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'It's very emotional for all our crews': Fire officials plead for use of smoke detectors after 3 die in Boise house fire

A mother and her two children died after an electrical malfunction started the fire and the family was unable to get out in time.

BOISE, Idaho — All three people pulled out of a burning house in Boise early Monday morning have died from their injuries.

The Ada County Coroner's Office identified the victims as 43-year-old Jana K. Cullen, her 12-year-old son Ryker Sanchez and 9-year-old daughter Rilee Sanchez. The cause of death is listed as pending for all three.

The fire broke out at about 5 a.m. in the 1500 block of Leadville Avenue, just off Broadway Avenue. According to officials, neighbors noticed flames inside the house and called 911. 

Fire crews arrived and immediately began searching through the house, where they found the woman and children. Medics performed CPR on all three, but Cullen died at the scene. 

Rilee and Ryker Sanchez were taken by ambulance to a local hospital, where they later died.

According to Boise Fire, the blaze began after a heating element in an electric wax warmer failed and caught shelving in the home on fire.

Boise Fire Dep. Chief Romeo Gervais said there were no working smoke alarms in the home. The detectors had either been taken down completely, or the batteries had been taken out. 

“Smoke detectors would have made a huge difference in this," Gervais said. "No working smoke detectors in the home and unfortunately, the outcome we had was the loss of three lives. In this case, without those working smoke alarms, the structure likely filled up with smoke.”

That cost the family at least several precious minutes.

“A working smoke alarm is so often the difference between a fatality fire and just a structure fire,” he said.

It's a tragic example that shows the importance of having smoke alarms in every home.

"It's very emotional for all our crews and myself to have to stand up and talk about this and have to say 'please leave the batteries in your smoke alarms, please check your smoke alarms, please install your smoke alarms," Gervais said. "I don't want to have to be up here again saying this, or telling another family that they lost a loved one because we didn't have working smoke detectors, working carbon monoxide detectors.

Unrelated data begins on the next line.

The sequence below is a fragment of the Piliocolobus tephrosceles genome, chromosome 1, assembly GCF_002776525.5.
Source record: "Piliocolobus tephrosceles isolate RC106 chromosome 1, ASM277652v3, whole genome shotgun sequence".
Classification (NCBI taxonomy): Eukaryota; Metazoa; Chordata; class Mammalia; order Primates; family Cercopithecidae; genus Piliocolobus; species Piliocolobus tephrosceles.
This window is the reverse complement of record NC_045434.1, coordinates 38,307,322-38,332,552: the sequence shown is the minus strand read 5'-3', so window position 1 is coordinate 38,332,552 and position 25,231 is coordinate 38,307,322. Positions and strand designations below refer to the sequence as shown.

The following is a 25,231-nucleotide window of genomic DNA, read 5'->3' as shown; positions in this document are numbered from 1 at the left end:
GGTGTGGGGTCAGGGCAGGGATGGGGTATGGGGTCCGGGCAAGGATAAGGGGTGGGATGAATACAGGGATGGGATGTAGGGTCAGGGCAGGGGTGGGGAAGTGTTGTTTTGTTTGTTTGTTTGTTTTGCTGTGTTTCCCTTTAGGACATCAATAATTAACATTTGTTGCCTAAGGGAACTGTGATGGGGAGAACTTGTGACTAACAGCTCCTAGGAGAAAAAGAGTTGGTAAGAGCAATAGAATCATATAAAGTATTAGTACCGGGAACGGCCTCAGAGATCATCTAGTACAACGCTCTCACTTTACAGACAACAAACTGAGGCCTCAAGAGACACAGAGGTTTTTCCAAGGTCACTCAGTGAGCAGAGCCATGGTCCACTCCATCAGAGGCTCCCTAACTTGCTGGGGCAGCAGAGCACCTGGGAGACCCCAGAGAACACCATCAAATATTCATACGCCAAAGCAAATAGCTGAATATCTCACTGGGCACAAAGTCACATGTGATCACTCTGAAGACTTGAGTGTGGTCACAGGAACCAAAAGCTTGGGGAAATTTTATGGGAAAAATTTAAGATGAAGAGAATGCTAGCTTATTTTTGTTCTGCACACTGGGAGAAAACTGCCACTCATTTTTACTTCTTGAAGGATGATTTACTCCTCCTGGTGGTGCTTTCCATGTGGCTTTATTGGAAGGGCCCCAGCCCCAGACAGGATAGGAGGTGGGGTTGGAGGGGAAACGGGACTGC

"They are basic life-safety pieces of equipment that we need in every home and they need to be operational," he added.

If you don't have a smoke detector, call the fire department, and they can help you install one.

When it comes to wax burners, commonly called wax warmers, Gervais said they are generally safe. But that doesn't mean fires can't happen as a result of them. 

It's unknown what brand of wax warmer was involved in the fire, but Meridian-based Scentsy is a well-known company who makes warmers. 

Kirk Nickel, chief product officer with Scentsy, said while the company stands by the safety of its products, it does have safety tips for any consumer who uses warmers, regardless of brand.

“Make sure that you look at the outside packaging to see a marking on there that comes from a third party testing agency," he said. "Well-known like Underwriters Laboratory or UL. Or Intertech, CE. That means that product has been testified and verified to be safe for consumer usage."

Nickel said all of Scentsy's products are verified and have that mark. 

He also added that some warmers use lightbulbs and some do not. For the ones that do, Nickel said it's important to use the right shape and wattage of bulb. 

“There are maximum wattages that are allowed in these devices and one can easily exceed that which could then be dangerous,” he said. 

Another tip from Scentsy is to check the placement of the warmer inside your home. 

“It's important not to place it on sensitive surfaces that could suffer damage from prolonged exposure to heat," Nickel explained. "Also placing that device near combustible material would not be advised.”

Do not leave cords within reach of children or pets and Nickel said, if leaving the house, turn the warmer off. 

Nickel said while most wax warmers are designed to be safe, consumers still need to do their part and follow product instructions. But they hope putting some safety tips out there will prevent future tragedies. 

“This is such a tragedy for this family," Nickel said. "Our thoughts and prayers go out to this family and all those that have been impacted by it.”

This is the deadliest house fire for the City of Boise since at least 2011.

“A multiple fatality fire, we haven’t had one in many years," Gervais said. "So to lose three people like this to a fire is very serious to the city and our hearts go out to the friends and family of the people we lost.”

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